In septic patients, the significance of the connection between an elevation of V-a Pco2 and the course and outcome of the illness is not sufficiently known. It has been established that V-a Pco2 shows a negative exponential relationship with the cardiac index (CI) (14,15). The negative association with CI has been observed not only in septic shock patients but also in postoperative patients without sepsis. In patients with a lethal outcome, CI was reduced, but V-a Pco2 was not an independent predictor of outcome (14,16).

The aim of this study was to investigate the changes in V-a Pco2 to better understand the possibilities of using it as a predictor of clinical outcomes in patients with severe sepsis and septic shock.

Patients and methods

This was a prospective observational study that included all patients admitted to the 8-bed intensive care unit of Holy Spirit Hospital, Zagreb, Croatia, in the period from January 2004 to December 2007. The study protocol was approved by the Local Ethics Committee of the Holy Spirit Hospital. Standards of Good Clinical Practice (17) and the Declaration of Helsinki (18) were followed. There were 189 admitted patients with the initial diagnosis of sepsis, but only 114 patients satisfied the inclusion criteria of having severe sepsis and septic shock according to the American College of Chest Physicians and the Society of Critical Care Medicine criteria for severe sepsis and septic shock (19,20). Four patients were excluded because they had acute pancreatitis, which is initially presented as systemic inflammatory response syndrome. Thus, the final study population consisted of 71 patients. All patients, or their legal representatives, reviewed and signed the informed consent form approved by the local Ethics Committee.

Conventional hemodynamic monitoring was carried out using a pulmonary arterial Swan-Ganz catheter (PAC). We carried out PAC measurements an average of 6-8 times per month on critically ill patients. At the time of this study, severe sepsis and septic shock were the indications for PAC and it was the part of “the standard of hospital care” at our institution. Cardiac output was determined by thermodilution using a PAC; 10 mL of 5% glucose was administered at room temperature 3 times over two-minute intervals to calculate the mean values. Oxygen delivery (Do2) was determined using an in-vitro analysis of arterial blood, according to the standard formula (21). Oxygen consumption (Vo2) was measured according to direct and indirect Fick’s principles (21). The venoarterial difference in CO2 partial pressure (V-a Pco2) was calculated from the difference between the partial pressure of arterial CO2 (Paco2) and the partial pressure of mixed venous CO2 (Pvco2). The limiting value of V-a Pco2 was set at 0.8 kPa (22). This information was used as a binary variable in all subsequent analyses. V-a Pco2 values >0.8 kPa were defined as pathological and V-a Pco2 values <0.8 kPa as normal.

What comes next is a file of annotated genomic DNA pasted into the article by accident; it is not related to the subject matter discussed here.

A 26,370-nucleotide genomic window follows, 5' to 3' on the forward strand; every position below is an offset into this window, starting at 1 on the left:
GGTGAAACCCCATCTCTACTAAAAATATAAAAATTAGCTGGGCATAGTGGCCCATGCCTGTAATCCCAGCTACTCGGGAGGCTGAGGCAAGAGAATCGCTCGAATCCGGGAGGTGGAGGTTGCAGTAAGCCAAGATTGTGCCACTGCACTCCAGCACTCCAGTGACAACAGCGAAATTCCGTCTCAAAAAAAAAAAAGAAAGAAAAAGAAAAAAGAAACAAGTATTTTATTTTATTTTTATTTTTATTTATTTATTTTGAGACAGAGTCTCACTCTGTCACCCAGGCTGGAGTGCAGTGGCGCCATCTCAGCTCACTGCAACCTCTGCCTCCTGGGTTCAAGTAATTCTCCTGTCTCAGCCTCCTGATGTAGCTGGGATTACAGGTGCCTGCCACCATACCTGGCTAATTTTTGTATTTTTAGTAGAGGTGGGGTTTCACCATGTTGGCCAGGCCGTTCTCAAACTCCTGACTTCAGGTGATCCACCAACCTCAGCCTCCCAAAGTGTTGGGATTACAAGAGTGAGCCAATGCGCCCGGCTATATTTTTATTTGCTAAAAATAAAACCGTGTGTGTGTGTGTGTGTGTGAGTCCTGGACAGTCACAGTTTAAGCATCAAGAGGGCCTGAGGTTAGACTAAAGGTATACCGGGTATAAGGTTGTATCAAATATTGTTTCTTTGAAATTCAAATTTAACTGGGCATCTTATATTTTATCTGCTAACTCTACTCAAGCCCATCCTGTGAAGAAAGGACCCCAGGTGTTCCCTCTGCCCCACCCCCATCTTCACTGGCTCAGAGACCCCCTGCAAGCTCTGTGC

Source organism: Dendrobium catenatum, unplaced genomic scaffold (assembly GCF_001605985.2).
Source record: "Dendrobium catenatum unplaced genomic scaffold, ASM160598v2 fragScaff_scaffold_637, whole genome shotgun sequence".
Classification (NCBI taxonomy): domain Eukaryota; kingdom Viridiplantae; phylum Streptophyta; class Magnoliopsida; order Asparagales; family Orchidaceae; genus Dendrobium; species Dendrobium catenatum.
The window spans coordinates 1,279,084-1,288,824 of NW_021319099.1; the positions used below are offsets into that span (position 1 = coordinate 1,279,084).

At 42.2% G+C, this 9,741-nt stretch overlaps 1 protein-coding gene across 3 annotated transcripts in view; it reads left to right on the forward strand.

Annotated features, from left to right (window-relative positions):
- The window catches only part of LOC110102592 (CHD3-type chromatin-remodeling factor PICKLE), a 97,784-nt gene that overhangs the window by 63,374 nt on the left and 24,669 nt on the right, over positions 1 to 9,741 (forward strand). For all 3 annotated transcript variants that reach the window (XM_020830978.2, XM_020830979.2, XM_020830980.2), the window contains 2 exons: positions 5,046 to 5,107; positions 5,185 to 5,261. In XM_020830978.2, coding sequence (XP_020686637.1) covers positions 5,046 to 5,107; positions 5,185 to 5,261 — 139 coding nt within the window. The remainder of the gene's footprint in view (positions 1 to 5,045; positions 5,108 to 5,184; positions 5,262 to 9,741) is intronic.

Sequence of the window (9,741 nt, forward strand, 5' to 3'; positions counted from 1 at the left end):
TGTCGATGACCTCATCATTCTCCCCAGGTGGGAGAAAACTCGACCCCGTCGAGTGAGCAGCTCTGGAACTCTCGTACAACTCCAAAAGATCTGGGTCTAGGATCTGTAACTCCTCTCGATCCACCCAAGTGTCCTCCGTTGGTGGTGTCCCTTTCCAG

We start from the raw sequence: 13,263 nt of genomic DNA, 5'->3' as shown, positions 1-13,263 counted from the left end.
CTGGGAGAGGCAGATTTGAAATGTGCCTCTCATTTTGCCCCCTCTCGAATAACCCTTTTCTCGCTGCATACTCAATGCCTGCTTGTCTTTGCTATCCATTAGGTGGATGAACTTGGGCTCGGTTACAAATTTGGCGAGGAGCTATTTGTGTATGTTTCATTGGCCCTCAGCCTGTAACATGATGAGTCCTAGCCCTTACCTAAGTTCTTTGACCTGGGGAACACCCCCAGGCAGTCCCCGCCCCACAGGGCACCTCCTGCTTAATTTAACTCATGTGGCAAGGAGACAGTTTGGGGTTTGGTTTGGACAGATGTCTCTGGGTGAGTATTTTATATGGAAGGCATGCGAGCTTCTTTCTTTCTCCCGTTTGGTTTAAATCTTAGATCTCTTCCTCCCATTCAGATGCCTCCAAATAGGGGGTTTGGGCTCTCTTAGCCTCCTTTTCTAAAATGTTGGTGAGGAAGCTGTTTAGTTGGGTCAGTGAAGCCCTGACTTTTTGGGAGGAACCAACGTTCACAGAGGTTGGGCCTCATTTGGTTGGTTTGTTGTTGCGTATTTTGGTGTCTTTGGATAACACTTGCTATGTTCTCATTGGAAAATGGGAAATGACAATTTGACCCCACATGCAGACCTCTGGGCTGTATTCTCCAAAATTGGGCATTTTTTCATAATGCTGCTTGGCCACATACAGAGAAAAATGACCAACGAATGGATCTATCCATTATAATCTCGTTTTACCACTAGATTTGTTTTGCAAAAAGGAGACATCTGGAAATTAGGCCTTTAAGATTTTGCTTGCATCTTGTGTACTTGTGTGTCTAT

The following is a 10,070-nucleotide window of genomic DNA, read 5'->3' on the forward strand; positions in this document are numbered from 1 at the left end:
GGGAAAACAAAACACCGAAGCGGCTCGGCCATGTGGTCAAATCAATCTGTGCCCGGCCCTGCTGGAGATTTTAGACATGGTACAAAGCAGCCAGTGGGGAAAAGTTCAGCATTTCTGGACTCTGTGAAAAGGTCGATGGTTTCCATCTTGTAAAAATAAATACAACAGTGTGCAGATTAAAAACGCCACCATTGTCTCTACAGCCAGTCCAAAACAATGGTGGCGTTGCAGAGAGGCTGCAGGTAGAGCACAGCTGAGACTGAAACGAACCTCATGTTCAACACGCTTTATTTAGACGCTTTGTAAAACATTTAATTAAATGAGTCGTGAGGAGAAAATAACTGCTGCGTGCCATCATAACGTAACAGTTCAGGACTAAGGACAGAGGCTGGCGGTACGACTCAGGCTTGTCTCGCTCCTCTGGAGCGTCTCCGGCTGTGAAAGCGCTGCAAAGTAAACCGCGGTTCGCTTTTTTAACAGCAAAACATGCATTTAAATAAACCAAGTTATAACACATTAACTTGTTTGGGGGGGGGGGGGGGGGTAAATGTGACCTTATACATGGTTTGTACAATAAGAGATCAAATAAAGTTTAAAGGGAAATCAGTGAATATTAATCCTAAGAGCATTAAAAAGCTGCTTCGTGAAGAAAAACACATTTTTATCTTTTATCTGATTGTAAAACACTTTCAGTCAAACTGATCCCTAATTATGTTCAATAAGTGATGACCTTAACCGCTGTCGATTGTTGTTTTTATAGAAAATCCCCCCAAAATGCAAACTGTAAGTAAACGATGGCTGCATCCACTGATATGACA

To measure the hemodynamic variables, the oxygen and carbon dioxide variables and the variables related to acid-base status, blood samples were taken simultaneously from a peripheral artery and the pulmonary artery at the following time points: (i) upon admission to the intensive care unit; (ii) immediately after administration of the specific therapy (plasma expanders, vasoactive medications, and mechanical ventilation); and (iii) 6 hours after the beginning of monitoring. The patients were divided in two groups depending on whether or not they had been mechanically ventilated before the measurements were conducted: non-ventilated group (n = 31) and ventilated group (n = 40).